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January 23 - 25 2015, 12:00 AM - 12:00 AM

ASA PRACTICE MANAGEMENT 2015

February 07 - 08 2015, 12:00 AM - 12:00 AM

ASA Certificate in Business Administration 2015

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Annual Perioperative Surgical Home Summit

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FDA MEDWATCH ALERTS

December 18, 2014

0.9 Percent Sodium Chloride Injection USP in 100 mL MINI-BAG PLUS Container by Baxter: Recall - Particulate Matter

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FDA MedWatch Recall - Particulate Matter

November 21, 2014

FDA MedWatch - Respironics California, Esprit V1000 and V200 Ventilators: Class I Recall - Power Failure May Occur

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FDA MedWatch Respironics California Esprit V1000 and V200 Ventilators Class I Recall

November 21, 2014

FDA MedWatch - Highly Concentrated Potassium Chloride Injection, 10 mEq per 100 mL by Baxter: Recall - Mislabeled

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Highly Concentrated Potassium Chloride Injection 10 mEq per 100 mL by Baxter Recall Mislabeled

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Study Finds Potential Link Between Morphine-Like Chemicals or Drugs and Breast Cancer

Chicago — (March 21, 2012) 

A new study in the April issue of Anesthesiology analyzed inherited (genetic) differences in how the body responds to its own morphine-like chemicals and pain-relieving opioid drugs, and whether they influence breast cancer survival. Preclinical animal studies have suggested that opioids may promote tumor growth.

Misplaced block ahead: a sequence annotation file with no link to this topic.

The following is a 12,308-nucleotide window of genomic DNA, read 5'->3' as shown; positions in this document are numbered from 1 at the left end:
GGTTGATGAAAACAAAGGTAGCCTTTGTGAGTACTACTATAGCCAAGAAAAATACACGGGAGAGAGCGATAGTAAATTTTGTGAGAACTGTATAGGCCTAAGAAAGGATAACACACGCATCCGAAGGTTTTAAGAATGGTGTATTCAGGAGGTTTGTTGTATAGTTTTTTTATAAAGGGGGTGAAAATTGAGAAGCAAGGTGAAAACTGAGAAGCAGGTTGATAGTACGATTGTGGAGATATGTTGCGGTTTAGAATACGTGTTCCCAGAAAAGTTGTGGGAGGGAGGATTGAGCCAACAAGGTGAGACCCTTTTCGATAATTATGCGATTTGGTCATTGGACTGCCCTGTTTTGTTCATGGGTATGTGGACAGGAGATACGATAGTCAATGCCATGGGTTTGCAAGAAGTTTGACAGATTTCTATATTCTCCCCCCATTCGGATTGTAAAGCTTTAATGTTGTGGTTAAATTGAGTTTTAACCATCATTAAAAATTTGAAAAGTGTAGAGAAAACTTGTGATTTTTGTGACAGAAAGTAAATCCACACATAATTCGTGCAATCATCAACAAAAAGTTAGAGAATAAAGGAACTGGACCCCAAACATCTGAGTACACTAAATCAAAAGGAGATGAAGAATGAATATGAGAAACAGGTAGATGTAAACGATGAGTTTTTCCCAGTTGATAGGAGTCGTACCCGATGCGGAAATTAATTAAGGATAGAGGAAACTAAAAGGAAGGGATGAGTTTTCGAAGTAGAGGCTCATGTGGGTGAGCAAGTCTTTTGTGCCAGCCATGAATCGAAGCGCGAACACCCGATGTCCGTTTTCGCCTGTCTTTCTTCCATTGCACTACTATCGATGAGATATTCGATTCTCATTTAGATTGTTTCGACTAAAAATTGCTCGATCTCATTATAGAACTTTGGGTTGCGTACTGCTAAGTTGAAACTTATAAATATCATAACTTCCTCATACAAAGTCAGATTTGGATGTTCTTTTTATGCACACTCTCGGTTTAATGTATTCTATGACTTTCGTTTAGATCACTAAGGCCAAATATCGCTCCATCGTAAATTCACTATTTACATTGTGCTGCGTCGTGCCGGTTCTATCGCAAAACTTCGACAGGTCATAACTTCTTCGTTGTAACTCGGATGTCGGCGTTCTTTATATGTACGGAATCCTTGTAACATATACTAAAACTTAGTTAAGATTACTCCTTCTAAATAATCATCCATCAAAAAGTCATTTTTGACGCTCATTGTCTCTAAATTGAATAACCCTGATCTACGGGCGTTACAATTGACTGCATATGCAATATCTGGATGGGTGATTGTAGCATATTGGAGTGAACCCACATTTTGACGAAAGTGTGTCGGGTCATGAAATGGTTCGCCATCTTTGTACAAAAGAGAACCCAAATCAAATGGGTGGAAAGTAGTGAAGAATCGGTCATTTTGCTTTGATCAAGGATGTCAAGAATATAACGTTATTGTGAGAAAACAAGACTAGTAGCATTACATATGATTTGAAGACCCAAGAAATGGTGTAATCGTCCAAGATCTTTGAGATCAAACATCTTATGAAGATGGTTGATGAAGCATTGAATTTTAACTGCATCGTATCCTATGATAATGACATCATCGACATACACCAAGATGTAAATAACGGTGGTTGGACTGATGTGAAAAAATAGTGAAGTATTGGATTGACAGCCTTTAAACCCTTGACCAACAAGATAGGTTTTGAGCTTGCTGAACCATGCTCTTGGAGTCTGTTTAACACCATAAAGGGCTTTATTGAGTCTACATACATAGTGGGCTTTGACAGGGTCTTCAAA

“Many are unaware that the human body produces its own morphine-like chemicals every day,” said senior study author Samuel McLean, M.D. “Therefore, if morphine-like chemicals influence cancer survival, then naturally occurring inherited differences in how the body responds to its own morphine-like chemicals and pain-relieving opioid drugs also should be associated with cancer survival.”

More than 2,000 women with breast cancer were included in the study. The authors assessed six naturally occurring genetic variations which might influence the body's response to morphine-like chemicals. In particular, the well-known A118G variation in the mu-opioid receptor gene was assessed. Genotyping was performed to examine the association between these variations and breast cancer survival.

Findings showed that the patient genotype A118G was associated with breast cancer-specific mortality at 10 years. Women with one or more copies of the G variant had decreased breast cancer-specific mortality. The results suggest that opioid pathways may be involved in tumor growth. Further studies are needed to examine how genetic variants influencing opioid system function may relate to cancer survival.

“Our hope is that other researchers can perform studies similar to ours, with their own patient data, to see if they obtain similar results,” said study co-investigator Andrey Bortsov, M.D., Ph.D. “If so, then this would increase the likelihood that this is a true finding. If opioid systems influence tumor growth, then this could open up new opportunities for treating cancer using relatively non-toxic treatments.”

For more information, visit the Anesthesiology website at www.anesthesiology.org.

THE AMERICAN SOCIETY OF ANESTHESIOLOGISTS

Founded in 1905, the American Society of Anesthesiologists (ASA) is an educational, research and scientific society with more than 52,000 members organized to raise and maintain the standards of the medical practice of anesthesiology. ASA is committed to ensuring physician anesthesiologists evaluate and supervise the medical care of patients before, during and after surgery to provide the highest quality and safest care every patient deserves.

For more information on the field of anesthesiology, visit the American Society of Anesthesiologists online at asahq.org . To learn more about the role physician anesthesiologists play in ensuring patient safety, visit asahq.org/WhenSecondsCount. Like ASA on Facebook , follow ASALifeline on Twitter and follow ASA on LinkedIn .

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Contact:

American Society of Anesthesiologists
pr@asahq.org
847-825-5586